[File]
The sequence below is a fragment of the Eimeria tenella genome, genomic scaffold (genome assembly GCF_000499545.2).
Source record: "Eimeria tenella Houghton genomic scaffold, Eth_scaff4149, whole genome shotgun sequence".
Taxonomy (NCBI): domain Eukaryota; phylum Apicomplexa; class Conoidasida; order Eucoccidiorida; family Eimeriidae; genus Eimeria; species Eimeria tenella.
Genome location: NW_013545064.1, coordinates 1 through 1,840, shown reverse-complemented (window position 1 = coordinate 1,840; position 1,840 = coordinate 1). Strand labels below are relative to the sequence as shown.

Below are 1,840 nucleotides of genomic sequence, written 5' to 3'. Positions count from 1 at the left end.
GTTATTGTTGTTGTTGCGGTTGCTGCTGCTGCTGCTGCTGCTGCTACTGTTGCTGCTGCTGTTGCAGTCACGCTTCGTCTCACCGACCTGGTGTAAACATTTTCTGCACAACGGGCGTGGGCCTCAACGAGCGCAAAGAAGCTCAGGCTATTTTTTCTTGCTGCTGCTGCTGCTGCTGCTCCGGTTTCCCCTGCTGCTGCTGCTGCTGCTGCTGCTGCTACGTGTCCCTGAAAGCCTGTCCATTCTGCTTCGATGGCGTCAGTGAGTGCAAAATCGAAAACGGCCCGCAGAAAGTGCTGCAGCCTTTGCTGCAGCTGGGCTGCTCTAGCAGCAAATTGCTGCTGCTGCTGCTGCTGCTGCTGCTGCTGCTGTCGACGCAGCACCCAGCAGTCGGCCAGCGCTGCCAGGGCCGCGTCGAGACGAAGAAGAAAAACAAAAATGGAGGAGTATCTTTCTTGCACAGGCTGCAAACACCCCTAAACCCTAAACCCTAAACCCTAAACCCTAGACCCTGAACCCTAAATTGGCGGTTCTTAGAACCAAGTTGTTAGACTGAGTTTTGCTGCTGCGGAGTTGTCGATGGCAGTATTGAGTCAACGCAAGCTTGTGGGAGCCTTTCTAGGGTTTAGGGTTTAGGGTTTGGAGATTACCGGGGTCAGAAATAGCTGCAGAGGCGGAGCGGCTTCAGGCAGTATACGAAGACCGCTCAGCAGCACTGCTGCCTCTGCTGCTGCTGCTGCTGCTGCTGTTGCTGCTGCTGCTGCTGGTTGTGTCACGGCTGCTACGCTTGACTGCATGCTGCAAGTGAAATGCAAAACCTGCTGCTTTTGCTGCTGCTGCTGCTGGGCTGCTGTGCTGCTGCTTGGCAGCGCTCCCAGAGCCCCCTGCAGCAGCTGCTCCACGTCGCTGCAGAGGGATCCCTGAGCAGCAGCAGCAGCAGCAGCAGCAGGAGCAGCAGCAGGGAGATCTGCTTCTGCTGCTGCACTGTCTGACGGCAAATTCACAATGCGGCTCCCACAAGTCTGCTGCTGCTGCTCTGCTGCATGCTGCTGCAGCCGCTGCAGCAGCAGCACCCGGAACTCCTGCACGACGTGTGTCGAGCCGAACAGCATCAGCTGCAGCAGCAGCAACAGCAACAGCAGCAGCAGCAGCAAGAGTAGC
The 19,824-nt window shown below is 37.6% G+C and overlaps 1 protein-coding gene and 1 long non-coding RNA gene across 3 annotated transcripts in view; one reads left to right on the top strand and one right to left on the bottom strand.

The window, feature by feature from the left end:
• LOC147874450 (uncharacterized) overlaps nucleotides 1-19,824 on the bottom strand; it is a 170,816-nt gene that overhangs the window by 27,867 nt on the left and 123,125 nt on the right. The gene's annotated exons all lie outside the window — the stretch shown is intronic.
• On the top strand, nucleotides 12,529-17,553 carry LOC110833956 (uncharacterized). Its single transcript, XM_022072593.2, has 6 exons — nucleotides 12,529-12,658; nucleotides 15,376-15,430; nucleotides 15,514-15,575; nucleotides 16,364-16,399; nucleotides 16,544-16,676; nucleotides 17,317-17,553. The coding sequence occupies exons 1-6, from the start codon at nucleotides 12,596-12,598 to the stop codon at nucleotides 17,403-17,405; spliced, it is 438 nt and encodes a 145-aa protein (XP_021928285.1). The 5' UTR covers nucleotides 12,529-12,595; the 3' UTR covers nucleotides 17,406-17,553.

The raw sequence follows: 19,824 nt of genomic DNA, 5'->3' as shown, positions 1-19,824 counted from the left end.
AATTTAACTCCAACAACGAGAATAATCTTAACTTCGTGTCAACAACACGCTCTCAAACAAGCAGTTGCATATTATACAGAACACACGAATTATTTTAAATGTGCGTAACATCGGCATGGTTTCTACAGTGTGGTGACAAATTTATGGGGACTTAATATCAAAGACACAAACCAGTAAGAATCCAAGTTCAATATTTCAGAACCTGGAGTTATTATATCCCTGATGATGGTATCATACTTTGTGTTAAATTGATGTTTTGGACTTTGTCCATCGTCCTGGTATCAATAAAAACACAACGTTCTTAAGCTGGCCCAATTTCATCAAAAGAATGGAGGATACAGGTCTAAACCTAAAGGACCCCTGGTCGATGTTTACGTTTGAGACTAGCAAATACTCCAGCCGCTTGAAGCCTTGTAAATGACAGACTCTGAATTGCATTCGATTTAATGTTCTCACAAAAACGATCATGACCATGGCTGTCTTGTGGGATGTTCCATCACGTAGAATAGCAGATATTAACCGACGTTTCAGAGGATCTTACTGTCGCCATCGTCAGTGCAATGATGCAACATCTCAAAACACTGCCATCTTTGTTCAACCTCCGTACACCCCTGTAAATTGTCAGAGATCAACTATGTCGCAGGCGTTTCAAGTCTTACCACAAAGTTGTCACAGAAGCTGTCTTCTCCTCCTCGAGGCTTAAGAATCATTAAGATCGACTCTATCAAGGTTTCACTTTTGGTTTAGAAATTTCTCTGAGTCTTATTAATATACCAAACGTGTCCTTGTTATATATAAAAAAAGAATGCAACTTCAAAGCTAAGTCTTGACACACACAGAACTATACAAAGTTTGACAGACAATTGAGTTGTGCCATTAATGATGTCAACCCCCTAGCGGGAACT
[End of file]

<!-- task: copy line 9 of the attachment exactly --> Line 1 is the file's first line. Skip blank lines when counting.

• LOC147874450 (uncharacterized) overlaps nucleotides 1-19,824 on the bottom strand; it is a 170,816-nt gene that overhangs the window by 27,867 nt on the left and 123,125 nt on the right. The gene's annotated exons all lie outside the window — the stretch shown is intronic.